Don’t miss the good stuff

I have three teens—ages 14, 16, and 17—so May usually leaves me feeling like the Mayhem guy from the Allstate commercials. This year has an extra bit of sportiness with my youngest’s graduation and confirmation (a time in some churches where middle schoolers state what they believe and promise to be faithful to God throughout their lives), track meets (in the rain, of course), my middle child’s awesome fundraiser (I’ll write about that soon), and my oldest’s high school graduation (and college preparations).

As I was talking to a friend about the delicate balancing act of enjoying all of these while still adequately completing the work for all of my jobs, she gently gave me the best advice simply by saying, “Don’t miss the good stuff.”

Pick whichever cliché you want—it stopped me in my tracks, it flipped a switch, the light went on, it opened my eyes—and her five words did that. I’m good at saying yes to just about everything, and she gave me a reminder to say yes to the good stuff, while not feeling guilty about saying no to the other stuff. Her encouragement swirls around in my head as a reminder to set boundaries for myself and my time, something that does not come naturally or easily to me.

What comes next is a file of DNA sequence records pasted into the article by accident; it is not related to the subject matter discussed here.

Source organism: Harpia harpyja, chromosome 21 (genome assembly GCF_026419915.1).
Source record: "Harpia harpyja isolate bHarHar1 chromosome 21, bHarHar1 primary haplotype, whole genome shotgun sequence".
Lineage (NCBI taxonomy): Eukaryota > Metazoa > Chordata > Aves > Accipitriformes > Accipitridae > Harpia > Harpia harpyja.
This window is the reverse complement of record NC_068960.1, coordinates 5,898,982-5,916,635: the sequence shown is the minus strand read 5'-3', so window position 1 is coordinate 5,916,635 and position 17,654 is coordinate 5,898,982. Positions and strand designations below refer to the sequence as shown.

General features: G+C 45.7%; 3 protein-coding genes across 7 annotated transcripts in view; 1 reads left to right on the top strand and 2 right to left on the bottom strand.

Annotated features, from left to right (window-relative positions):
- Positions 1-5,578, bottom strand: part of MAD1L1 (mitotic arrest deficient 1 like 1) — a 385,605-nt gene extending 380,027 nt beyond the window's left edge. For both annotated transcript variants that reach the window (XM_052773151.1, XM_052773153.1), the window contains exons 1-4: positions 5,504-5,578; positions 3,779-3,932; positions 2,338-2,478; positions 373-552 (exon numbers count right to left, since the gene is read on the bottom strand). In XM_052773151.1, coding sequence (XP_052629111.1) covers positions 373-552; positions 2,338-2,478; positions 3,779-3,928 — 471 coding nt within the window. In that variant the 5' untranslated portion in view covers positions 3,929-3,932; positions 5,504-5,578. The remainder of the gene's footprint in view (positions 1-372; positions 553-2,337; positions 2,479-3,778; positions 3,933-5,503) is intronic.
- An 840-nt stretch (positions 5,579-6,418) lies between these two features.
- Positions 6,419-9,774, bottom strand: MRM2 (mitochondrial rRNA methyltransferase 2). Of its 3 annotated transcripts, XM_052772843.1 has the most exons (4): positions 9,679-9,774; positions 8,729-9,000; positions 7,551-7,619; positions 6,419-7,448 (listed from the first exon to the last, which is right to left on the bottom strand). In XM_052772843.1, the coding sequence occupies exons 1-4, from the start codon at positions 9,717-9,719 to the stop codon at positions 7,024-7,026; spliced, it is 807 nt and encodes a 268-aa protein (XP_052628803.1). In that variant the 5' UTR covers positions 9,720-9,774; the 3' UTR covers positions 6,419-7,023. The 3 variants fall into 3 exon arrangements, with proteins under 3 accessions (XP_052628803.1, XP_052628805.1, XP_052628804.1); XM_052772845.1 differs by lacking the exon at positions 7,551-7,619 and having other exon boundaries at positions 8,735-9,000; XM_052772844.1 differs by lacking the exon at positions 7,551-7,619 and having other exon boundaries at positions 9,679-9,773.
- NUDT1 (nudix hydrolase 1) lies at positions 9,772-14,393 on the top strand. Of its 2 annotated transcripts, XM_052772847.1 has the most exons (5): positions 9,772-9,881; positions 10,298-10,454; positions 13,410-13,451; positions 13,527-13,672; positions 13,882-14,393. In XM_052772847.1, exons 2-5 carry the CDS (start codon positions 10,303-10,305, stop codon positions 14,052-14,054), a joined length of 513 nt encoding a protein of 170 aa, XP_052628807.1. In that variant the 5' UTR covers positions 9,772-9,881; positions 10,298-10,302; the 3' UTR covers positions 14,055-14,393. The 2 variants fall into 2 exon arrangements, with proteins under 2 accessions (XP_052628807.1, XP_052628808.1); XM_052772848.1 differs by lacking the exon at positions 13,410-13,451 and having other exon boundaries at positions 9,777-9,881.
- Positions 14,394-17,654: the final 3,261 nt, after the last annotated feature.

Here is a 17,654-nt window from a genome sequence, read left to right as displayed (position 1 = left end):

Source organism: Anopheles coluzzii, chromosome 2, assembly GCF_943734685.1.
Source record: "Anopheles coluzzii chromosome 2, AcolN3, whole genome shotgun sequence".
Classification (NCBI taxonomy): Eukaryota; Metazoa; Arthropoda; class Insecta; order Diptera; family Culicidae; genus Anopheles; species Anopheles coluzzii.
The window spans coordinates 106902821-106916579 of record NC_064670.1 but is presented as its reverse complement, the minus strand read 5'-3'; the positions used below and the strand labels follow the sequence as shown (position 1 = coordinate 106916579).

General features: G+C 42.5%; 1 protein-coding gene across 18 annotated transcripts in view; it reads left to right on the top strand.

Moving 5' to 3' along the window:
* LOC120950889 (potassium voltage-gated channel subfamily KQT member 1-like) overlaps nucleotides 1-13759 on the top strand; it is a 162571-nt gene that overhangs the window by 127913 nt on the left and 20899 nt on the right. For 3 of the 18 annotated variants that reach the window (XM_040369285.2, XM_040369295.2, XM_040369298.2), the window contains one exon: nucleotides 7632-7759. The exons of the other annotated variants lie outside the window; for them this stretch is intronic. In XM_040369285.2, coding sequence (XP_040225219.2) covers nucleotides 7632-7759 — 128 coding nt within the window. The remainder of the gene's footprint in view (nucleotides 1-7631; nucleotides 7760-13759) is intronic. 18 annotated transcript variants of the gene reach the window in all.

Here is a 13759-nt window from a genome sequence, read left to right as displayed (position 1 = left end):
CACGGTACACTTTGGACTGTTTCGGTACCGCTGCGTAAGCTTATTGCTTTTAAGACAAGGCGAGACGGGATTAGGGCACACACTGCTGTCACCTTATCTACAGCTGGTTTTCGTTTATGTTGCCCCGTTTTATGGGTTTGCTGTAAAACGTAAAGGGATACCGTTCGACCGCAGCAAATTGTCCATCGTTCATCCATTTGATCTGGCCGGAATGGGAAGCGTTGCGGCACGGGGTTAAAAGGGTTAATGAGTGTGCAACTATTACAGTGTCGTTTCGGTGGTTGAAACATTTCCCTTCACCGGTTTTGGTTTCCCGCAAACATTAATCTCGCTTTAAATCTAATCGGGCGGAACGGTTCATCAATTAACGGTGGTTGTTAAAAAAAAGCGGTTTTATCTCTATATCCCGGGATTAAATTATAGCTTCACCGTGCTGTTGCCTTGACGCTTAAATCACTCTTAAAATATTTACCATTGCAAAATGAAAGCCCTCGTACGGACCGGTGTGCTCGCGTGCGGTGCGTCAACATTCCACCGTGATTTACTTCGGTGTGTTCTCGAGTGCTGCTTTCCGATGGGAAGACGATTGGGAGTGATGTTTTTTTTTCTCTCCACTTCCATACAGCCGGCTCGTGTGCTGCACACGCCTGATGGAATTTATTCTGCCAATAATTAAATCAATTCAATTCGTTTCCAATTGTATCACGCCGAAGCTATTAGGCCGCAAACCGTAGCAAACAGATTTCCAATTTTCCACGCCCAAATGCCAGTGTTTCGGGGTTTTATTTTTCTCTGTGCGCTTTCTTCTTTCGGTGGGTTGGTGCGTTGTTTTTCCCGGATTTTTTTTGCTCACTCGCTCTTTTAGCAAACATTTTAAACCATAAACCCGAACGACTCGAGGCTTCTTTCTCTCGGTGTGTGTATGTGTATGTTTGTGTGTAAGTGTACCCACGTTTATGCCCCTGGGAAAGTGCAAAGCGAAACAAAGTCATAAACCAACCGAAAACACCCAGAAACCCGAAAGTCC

Don’t you love it when God sends someone to say exactly what you need to hear?

I thought maybe you need to hear that too.

Whatever stage of life you’re in—married or not married; children or no children; just starting a career or enjoying retirement; working for pay or going to school—while you’re trying to do all the stuff, don’t miss the good stuff.

For me this month, it means not missing my kids’ milestones (and all the events that go along with them). Watching them accomplish their goals is the good stuff. But let’s be realistic, that’s obvious.

Yet I’ve noticed this phrase affecting me in little ways too. As I enjoy the simple moments—like spending an afternoon painting with my daughter, having my son kiss my forehead (because he’s so much taller than I am), or laughing with the other kiddo as I struggle to learn the ukulele—I know this is the good stuff too. 

My friend’s gentle reminder for me is now my gentle encouragement for you. Look for the good stuff in your life. Then don’t miss it.

Please leave a note in the comments, telling me about the good stuff in your life. I think we all would love to hear some of the good news! 

 

Linda Buxa is a writer and editor. As she was writing this, it dawned on her that Mayhem is accurately named. After all, no one calls it Julyhem or Octoberhem. Maybe, though, Decemberhem might be fair.

 

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